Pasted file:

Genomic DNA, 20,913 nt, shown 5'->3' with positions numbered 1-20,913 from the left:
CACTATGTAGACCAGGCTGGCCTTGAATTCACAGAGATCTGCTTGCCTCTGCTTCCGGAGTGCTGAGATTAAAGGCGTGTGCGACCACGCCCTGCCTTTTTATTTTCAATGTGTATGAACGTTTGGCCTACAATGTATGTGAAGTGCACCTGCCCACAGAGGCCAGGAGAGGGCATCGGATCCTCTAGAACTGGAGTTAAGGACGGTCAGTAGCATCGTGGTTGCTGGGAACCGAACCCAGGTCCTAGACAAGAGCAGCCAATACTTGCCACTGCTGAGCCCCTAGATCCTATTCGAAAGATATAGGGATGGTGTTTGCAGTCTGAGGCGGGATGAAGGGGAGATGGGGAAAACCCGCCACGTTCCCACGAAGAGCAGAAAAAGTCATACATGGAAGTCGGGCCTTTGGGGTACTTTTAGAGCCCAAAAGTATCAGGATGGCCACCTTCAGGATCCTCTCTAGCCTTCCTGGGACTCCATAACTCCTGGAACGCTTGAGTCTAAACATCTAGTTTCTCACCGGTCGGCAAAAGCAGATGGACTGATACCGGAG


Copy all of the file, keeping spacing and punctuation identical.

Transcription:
Genomic DNA, 20,913 nt, shown 5'->3' with positions numbered 1-20,913 from the left:
CACTATGTAGACCAGGCTGGCCTTGAATTCACAGAGATCTGCTTGCCTCTGCTTCCGGAGTGCTGAGATTAAAGGCGTGTGCGACCACGCCCTGCCTTTTTATTTTCAATGTGTATGAACGTTTGGCCTACAATGTATGTGAAGTGCACCTGCCCACAGAGGCCAGGAGAGGGCATCGGATCCTCTAGAACTGGAGTTAAGGACGGTCAGTAGCATCGTGGTTGCTGGGAACCGAACCCAGGTCCTAGACAAGAGCAGCCAATACTTGCCACTGCTGAGCCCCTAGATCCTATTCGAAAGATATAGGGATGGTGTTTGCAGTCTGAGGCGGGATGAAGGGGAGATGGGGAAAACCCGCCACGTTCCCACGAAGAGCAGAAAAAGTCATACATGGAAGTCGGGCCTTTGGGGTACTTTTAGAGCCCAAAAGTATCAGGATGGCCACCTTCAGGATCCTCTCTAGCCTTCCTGGGACTCCATAACTCCTGGAACGCTTGAGTCTAAACATCTAGTTTCTCACCGGTCGGCAAAAGCAGATGGACTGATACCGGAG